Does the fashion industry discriminate against plus-size models

Does the fashion industry discriminate against plus-size models?

Not so long ago, only slim and therefore socially acceptable bodies were shown in the media. Over the past five years, the body-positivity movement has gone from strength to strength. In 2012, the hashtag #bodypositivity began to be used, mostly on profiles run by curvy ethnic minority women who wrote that they love their bodies as they are. The action quickly gained momentum on groups, on Tumblr and Facebook, and then thanks to plus-size bloggers on Instagram, self-acceptance went mainstream. The cult of the toxicly thin body has waned, and the fashion industry has noticed that consumer needs don’t stop at size 36. While models like Ashley Graham, Precious Lee and Alva Claire walk the runways of major fashion houses, plus size models only appear in niche brands. Why is the fashion industry, so closed to the diverse canon of male beauty?

A Vogue Runway analysis found that fuller-figured models appeared on the runways of just 7 of the 77 brands presenting men’s collections for the fall/winter 2022 season. None of the brands promoting diverse men’s silhouettes were among the leading fashion houses. Brands that focused on diversity during the presentation of their fall-winter 2022 collections were Kidsuper, √Čtudes, Casablanca, Magliano, Kiko Kostadinov, Maison Mihara Yasuhiro and Doublet.

Casting directors are very enthusiastic about engaging plus size models. The problem, however, turns out to be the lack of appropriate sizing in luxury collections and the alleged lack of interest on the part of customers.

IMG Models CEO Ivan Bart, who brought plus-size models into his company’s main division in 2014, believes the stories of successful women should set an example for men. – “It’s high time for a change in men’s fashion” – says.

Source: pixabay / Photo by: Garrett Naccarato

Larger sizes in collections

In the United States alone, the plus-size clothing industry is estimated to be worth $32 billion. According to Coresight’s research, they make up about 21 percent of the entire women’s fashion market. Men who wear larger sizes are also ready to wear luxury clothing.

How do brands know the demand for plus size models isn’t there when most haven’t even given them a chance?” says Zach Miko, a plus size model working with IMG. – “Luxury brands are slower to adapt to change. Mainstream brands, supermarkets and fast fashion companies are more likely to pay attention to customer signals. Men in larger sizes no longer want to be left out” – adds Miko.

Before the pandemic, Miko worked on a Dolce campaign & Gabbana, for which the photos were taken at Lake Como. He hoped to pull more assignments for luxury brands, but COVID-19 got in the way. “A lot of companies were cutting costs trying to cope with what was happening. Novelty was dropped in the first place”.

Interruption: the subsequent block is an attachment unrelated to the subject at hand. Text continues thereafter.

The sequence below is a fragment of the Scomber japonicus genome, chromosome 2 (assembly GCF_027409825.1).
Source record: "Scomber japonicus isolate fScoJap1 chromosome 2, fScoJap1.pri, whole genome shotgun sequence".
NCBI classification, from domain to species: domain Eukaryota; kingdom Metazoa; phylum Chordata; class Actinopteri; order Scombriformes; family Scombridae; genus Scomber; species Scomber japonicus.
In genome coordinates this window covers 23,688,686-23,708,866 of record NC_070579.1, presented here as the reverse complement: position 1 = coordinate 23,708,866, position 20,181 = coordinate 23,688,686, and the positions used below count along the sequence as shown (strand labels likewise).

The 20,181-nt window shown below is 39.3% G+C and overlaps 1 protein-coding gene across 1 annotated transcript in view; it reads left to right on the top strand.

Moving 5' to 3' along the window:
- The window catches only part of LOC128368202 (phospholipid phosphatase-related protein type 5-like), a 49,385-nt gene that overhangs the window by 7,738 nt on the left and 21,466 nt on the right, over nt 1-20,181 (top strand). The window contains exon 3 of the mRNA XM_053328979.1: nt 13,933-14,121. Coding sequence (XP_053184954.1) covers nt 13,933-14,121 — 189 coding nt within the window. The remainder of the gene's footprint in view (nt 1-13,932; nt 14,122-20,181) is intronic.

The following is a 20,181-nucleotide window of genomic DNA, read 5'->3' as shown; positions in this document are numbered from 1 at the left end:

Natalie Guzman, marketing director of Savage x Fenty, says social media is helping to change attitudes towards the male body. “If you listen to what ordinary people are saying, you’ll notice that men’s fashion needs more diversity”.

In 2020, Rihanna’s Savage x Fenty brand hired plus size model Steven G (Green) for a men’s underwear campaign. The photo quickly circulated the web and the underwear collection sold out in less than 12 hours. Working for Savage x Fenty was the first job Green accepted as a model. Since then, he has worked with brands: Nike, Adidas, Lululemon and Ralph Lauren Polo.

Why plus size men go unnoticed?

A first step toward progress may be to increase the size of the clothes being sold. Charlie Clark-Perry, the agent representing model James Corbin, recalls a phone conversation with a representative of a major luxury fashion house (he doesn’t reveal the name) who, after a fitting, asked for another plus-size model because “the clothes were too tight”. He replied: “If the samples are too tight, it means you don’t sew plus size clothes“. Clark-Perry no longer sends models to a casting call before making sure the designs they’re about to wear are the right size.

Model Steven G. says it’s difficult to ensure adequate representation on the catwalk if you don’t offer inclusivity on store hangers. – “If you don’t make XXL or XXXL clothes and they don’t appear on catwalks and in campaigns, it’s hard to talk about representation. Many people with larger sizes, want to wear luxury designs. They’re not just looking for accessories, they want clothes too.” – says.

Steven G in Savage x Fenty campaign / Source: Instagram

New York casting director Ricky Michiels, who has been in charge of the Christopher John Rogers shows for two years, is optimistic. – “I have no problem finding a more inclusive set of models to appear on the runway. The most important thing is, of course, how the clothes lie on the models’ bodies, regardless of their size. Bigger sizes, however, can mean higher costs and longer production times, which many brands don’t want to invest in.

Now that the fashion industry has opened up to plus size models, it is time to introduce more figure diversity in men’s collections. Equality cannot be treated selectively. We eagerly wait for Balenciaga, Mugler or Versace to change the attitude towards the male body and show that beauty is about diversity.

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